Jenny Harris, of Balclutha Primary School asks :-
I photographed a triple rainbow. Is it rare or just unusual for this to happen and what causes this?
John Campbell, a physicist at the University of Canterbury who has an interest in light and colour in the atmosphere, responded.
What a fantastic photograph. The main bow is always seen when sunlight falls on raindrops. The secondary bow less often and is best seen when the background is dark, e.g. sunlight doesn't fall on a forested hill. The coloured bands just inside the main bow isn't a rainbow and is rarer.
First consider the main bow. It is observable as that part of a circle where sunlight is incident on raindrops. The circle subtends an angle of about 42 degrees about the line passing from the Sun through your eye when looking away from the Sun.
Notice that it is lighter below (inside) the circle than it is above (outside the circle). When a ray of light enters the surface between two different materials, in this case going from air into a water droplet, it slows down on entering the more dense material, in this case to three quarters the speed it had in air. A change of speed at the surface means that some of the light is reflected back at the surface, in this case about 2% where the ray hits the surface perpendicularly. 98% of the intensity of the ray is transmitted into the droplet. 2% of that intensity is also reflected backwards to the eye from the far side of the droplet.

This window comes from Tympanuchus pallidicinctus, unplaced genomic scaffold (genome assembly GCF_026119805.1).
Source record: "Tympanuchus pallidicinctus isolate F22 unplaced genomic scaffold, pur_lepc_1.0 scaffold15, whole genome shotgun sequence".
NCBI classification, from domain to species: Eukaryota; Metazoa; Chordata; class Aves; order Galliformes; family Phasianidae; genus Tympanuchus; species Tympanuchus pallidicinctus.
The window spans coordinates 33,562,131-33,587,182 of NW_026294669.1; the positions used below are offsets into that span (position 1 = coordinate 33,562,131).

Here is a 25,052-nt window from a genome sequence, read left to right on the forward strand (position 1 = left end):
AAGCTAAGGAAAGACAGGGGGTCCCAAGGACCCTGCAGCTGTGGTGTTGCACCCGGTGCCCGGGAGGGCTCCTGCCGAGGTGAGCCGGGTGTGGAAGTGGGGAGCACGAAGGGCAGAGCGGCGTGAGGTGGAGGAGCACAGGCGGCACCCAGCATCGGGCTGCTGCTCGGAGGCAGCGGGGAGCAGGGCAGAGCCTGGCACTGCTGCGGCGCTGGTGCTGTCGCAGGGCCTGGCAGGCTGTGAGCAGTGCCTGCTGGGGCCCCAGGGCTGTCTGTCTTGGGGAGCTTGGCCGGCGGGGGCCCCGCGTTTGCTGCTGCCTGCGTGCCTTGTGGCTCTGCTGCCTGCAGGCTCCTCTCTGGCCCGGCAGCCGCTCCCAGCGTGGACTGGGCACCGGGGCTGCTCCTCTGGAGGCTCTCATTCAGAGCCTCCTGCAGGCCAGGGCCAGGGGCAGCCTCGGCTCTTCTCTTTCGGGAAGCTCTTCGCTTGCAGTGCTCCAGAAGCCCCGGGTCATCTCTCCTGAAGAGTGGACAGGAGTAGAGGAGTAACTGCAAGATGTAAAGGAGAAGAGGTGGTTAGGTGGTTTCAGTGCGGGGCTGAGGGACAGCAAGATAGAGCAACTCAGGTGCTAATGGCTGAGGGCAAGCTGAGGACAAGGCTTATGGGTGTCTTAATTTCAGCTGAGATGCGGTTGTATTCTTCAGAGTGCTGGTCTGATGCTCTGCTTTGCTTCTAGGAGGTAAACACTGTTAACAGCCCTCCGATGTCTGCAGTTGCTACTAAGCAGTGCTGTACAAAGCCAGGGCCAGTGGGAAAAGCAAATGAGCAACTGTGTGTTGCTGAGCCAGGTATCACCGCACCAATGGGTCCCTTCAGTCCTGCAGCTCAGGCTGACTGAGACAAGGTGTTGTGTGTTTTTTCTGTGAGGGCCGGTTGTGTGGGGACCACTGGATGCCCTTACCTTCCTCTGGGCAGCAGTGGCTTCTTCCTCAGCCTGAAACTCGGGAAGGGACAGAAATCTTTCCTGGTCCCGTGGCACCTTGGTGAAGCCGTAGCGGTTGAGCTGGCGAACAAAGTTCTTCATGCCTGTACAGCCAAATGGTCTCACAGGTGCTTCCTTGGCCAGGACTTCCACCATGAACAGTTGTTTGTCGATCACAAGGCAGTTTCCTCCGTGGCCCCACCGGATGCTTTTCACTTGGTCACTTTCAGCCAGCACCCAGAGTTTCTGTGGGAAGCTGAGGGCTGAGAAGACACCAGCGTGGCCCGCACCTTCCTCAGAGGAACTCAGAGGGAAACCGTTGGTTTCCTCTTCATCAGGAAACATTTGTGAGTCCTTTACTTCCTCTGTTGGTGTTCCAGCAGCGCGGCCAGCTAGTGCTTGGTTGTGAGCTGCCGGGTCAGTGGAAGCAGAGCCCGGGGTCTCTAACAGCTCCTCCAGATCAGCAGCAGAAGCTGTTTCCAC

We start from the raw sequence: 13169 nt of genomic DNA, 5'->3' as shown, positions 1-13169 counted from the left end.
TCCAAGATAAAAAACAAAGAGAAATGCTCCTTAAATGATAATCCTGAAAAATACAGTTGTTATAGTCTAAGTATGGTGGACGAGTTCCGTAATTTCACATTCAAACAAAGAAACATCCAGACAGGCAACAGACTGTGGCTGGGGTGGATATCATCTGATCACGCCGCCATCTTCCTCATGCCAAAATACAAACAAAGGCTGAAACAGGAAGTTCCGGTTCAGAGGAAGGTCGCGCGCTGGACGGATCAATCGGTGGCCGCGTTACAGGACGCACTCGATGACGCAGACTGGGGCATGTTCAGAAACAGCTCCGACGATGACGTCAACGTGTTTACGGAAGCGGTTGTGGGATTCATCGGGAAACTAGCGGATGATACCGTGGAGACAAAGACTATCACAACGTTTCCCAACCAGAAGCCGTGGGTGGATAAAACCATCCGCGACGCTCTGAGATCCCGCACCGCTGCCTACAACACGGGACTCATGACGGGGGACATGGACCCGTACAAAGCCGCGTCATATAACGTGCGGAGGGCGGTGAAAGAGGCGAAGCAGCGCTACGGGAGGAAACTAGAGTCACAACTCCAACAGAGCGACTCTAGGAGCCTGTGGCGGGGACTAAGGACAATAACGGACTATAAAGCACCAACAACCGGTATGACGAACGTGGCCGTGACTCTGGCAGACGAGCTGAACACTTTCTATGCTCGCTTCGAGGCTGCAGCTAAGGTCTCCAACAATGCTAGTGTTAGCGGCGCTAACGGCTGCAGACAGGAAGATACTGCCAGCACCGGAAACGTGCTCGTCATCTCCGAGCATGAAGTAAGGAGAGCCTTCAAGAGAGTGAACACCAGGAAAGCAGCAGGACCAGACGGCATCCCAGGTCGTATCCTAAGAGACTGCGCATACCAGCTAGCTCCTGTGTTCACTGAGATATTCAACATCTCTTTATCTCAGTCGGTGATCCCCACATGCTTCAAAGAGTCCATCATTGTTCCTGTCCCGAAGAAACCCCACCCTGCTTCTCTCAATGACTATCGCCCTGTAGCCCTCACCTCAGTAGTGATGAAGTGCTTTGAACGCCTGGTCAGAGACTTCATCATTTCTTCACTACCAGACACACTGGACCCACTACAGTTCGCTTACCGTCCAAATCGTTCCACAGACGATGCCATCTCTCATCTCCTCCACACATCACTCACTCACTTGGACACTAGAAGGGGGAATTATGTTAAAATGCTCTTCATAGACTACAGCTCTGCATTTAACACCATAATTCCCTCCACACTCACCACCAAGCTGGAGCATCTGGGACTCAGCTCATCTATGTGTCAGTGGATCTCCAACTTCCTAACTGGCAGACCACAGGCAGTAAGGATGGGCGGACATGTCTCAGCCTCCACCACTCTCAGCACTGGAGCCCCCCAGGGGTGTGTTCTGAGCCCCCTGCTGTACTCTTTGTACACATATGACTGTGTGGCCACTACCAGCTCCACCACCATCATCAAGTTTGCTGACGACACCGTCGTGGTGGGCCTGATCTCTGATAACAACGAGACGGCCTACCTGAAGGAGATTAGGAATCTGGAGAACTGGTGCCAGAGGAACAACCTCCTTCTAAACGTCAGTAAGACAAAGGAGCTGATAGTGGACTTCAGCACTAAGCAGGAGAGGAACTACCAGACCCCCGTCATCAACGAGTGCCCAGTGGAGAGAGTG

If the ray enters the droplet other than perpendicularly, because the speed changes the path of the ray is deviated, some is reflected off of the back surface, and deviates again on exiting the front of the drop, back to our eye at an angle other than that along the eye-Sun line. If we use the theory of electromagnetic waves (light) we can show that for all angles of incidence there is a minimum angle of deviation of the light, in this case about 360 minus 42 degrees, which explains why it is brighter inside the bow than outside.
The bow itself is a "minor" effect. In a dense material (eg water) red light travels slightly faster than blue light hence the minimum angle of deviation is greatest for red light. This explains why the outer edge of the bow is red, the only pure colour in the rainbow, and anywhere inside that the colour is predominately another (pure) colour mixed with a bit of red and the other colours that peak outside it.
Now consider the second bow (about 50 degrees). That is because now the ray has reflected twice inside the droplet before coming back to the eye. This has a maximum angle of deviation so it is brighter outside this bow than inside and the colours are reversed. It appears much weaker because of the two internal reflections needed.
The "third" bow in your photograph (the coloured bands just inside the primary bow) is a different effect. It is due to interference of the waves inside small droplets of rain. Its structure can tell you the size of the falling raindrops illuminated.